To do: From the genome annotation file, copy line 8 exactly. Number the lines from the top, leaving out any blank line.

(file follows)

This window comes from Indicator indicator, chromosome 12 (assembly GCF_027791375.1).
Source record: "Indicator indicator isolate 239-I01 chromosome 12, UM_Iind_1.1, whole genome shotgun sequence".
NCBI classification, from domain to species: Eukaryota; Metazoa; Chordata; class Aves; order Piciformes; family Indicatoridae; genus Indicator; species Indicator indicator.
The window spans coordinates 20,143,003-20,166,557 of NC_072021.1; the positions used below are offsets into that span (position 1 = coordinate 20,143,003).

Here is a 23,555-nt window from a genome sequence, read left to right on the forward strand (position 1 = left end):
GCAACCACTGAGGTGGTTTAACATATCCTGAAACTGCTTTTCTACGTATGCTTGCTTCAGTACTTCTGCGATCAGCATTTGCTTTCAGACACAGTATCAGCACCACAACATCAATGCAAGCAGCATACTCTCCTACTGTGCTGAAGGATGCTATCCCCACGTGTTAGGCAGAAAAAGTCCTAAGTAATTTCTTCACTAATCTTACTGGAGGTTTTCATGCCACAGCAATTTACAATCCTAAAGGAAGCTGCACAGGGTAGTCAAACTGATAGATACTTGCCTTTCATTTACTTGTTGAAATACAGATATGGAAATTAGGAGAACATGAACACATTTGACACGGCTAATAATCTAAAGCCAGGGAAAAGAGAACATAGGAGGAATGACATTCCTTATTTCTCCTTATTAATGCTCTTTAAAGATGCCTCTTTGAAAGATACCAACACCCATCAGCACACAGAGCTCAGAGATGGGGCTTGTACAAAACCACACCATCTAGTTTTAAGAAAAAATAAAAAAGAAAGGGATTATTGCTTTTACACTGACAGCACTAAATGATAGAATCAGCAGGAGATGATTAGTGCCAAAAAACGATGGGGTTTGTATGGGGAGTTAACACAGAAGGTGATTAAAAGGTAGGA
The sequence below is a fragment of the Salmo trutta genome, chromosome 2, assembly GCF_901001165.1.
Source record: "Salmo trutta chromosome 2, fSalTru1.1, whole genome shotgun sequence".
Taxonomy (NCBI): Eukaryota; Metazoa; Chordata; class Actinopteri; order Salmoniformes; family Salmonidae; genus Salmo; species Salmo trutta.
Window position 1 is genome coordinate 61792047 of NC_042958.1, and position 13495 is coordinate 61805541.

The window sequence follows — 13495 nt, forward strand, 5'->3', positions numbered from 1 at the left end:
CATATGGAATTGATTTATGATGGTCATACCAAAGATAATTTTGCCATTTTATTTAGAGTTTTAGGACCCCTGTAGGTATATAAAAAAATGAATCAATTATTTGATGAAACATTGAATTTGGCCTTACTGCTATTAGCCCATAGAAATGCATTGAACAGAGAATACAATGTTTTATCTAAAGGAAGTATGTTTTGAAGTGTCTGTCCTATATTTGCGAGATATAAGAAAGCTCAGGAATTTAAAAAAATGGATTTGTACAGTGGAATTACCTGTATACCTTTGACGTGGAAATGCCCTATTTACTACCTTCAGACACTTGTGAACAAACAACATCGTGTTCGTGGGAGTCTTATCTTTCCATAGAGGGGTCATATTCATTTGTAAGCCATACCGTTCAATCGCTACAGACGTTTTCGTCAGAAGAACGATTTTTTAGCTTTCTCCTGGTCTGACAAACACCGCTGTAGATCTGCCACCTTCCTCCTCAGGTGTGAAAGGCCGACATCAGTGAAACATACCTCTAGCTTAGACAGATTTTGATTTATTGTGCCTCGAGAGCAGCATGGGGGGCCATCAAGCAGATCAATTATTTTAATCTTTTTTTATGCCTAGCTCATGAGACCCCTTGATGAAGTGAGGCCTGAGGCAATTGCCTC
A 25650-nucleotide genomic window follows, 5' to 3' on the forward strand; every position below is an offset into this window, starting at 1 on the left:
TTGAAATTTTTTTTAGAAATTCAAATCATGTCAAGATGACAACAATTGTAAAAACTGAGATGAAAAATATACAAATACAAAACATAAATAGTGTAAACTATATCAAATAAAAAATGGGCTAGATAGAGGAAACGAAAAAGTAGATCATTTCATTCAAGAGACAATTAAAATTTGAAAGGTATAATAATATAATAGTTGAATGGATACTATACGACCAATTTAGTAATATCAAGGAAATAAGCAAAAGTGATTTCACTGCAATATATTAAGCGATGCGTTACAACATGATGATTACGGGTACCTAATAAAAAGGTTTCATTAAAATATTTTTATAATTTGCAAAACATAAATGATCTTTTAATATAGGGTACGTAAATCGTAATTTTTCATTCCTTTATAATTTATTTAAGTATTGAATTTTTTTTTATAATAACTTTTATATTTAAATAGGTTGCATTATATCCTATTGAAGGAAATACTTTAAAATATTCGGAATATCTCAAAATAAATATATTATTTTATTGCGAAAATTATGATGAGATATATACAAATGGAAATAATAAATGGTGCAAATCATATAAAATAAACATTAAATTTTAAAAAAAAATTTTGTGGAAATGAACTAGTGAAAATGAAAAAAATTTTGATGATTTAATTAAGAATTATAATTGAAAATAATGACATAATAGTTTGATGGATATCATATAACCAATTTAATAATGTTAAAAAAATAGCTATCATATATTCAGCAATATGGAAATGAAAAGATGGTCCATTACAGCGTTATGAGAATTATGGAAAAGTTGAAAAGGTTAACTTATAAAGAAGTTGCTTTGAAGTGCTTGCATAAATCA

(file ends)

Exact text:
Source record: "Salmo trutta chromosome 2, fSalTru1.1, whole genome shotgun sequence".